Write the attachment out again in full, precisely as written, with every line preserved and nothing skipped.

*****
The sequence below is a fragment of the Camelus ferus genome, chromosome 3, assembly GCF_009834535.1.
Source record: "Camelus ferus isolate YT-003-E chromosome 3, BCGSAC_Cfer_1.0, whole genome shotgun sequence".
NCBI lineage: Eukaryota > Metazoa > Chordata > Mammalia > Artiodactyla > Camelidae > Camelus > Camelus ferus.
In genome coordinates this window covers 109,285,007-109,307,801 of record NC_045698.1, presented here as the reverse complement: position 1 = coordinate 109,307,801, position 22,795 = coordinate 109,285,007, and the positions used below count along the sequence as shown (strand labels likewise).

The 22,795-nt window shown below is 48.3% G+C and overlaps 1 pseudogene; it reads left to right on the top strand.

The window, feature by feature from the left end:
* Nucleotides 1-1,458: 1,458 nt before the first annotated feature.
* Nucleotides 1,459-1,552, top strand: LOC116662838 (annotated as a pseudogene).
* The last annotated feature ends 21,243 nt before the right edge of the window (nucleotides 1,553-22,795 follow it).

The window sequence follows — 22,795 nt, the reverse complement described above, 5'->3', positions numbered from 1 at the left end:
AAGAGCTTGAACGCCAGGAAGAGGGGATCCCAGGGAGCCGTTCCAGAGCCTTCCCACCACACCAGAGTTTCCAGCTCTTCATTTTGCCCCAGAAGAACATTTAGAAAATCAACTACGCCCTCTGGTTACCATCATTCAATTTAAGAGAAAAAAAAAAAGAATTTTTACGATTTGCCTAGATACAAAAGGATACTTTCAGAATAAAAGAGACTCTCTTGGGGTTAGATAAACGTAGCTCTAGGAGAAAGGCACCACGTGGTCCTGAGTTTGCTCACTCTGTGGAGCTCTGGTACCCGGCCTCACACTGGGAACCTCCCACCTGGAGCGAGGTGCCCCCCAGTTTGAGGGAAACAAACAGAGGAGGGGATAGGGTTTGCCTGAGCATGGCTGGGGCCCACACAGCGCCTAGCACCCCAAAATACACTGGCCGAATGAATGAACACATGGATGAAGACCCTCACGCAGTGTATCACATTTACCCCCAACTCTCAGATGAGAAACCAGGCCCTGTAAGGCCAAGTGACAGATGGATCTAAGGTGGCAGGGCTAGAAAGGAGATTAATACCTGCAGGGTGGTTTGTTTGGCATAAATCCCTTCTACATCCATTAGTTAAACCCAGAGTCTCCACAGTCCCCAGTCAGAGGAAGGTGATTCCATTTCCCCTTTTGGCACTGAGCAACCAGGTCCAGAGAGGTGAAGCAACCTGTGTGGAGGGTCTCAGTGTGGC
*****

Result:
The sequence below is a fragment of the Camelus ferus genome, chromosome 3, assembly GCF_009834535.1.
Source record: "Camelus ferus isolate YT-003-E chromosome 3, BCGSAC_Cfer_1.0, whole genome shotgun sequence".
NCBI lineage: Eukaryota > Metazoa > Chordata > Mammalia > Artiodactyla > Camelidae > Camelus > Camelus ferus.
In genome coordinates this window covers 109,285,007-109,307,801 of record NC_045698.1, presented here as the reverse complement: position 1 = coordinate 109,307,801, position 22,795 = coordinate 109,285,007, and the positions used below count along the sequence as shown (strand labels likewise).

The 22,795-nt window shown below is 48.3% G+C and overlaps 1 pseudogene; it reads left to right on the top strand.

The window, feature by feature from the left end:
* Nucleotides 1-1,458: 1,458 nt before the first annotated feature.
* Nucleotides 1,459-1,552, top strand: LOC116662838 (annotated as a pseudogene).
* The last annotated feature ends 21,243 nt before the right edge of the window (nucleotides 1,553-22,795 follow it).

The window sequence follows — 22,795 nt, the reverse complement described above, 5'->3', positions numbered from 1 at the left end:
AAGAGCTTGAACGCCAGGAAGAGGGGATCCCAGGGAGCCGTTCCAGAGCCTTCCCACCACACCAGAGTTTCCAGCTCTTCATTTTGCCCCAGAAGAACATTTAGAAAATCAACTACGCCCTCTGGTTACCATCATTCAATTTAAGAGAAAAAAAAAAAGAATTTTTACGATTTGCCTAGATACAAAAGGATACTTTCAGAATAAAAGAGACTCTCTTGGGGTTAGATAAACGTAGCTCTAGGAGAAAGGCACCACGTGGTCCTGAGTTTGCTCACTCTGTGGAGCTCTGGTACCCGGCCTCACACTGGGAACCTCCCACCTGGAGCGAGGTGCCCCCCAGTTTGAGGGAAACAAACAGAGGAGGGGATAGGGTTTGCCTGAGCATGGCTGGGGCCCACACAGCGCCTAGCACCCCAAAATACACTGGCCGAATGAATGAACACATGGATGAAGACCCTCACGCAGTGTATCACATTTACCCCCAACTCTCAGATGAGAAACCAGGCCCTGTAAGGCCAAGTGACAGATGGATCTAAGGTGGCAGGGCTAGAAAGGAGATTAATACCTGCAGGGTGGTTTGTTTGGCATAAATCCCTTCTACATCCATTAGTTAAACCCAGAGTCTCCACAGTCCCCAGTCAGAGGAAGGTGATTCCATTTCCCCTTTTGGCACTGAGCAACCAGGTCCAGAGAGGTGAAGCAACCTGTGTGGAGGGTCTCAGTGTGGC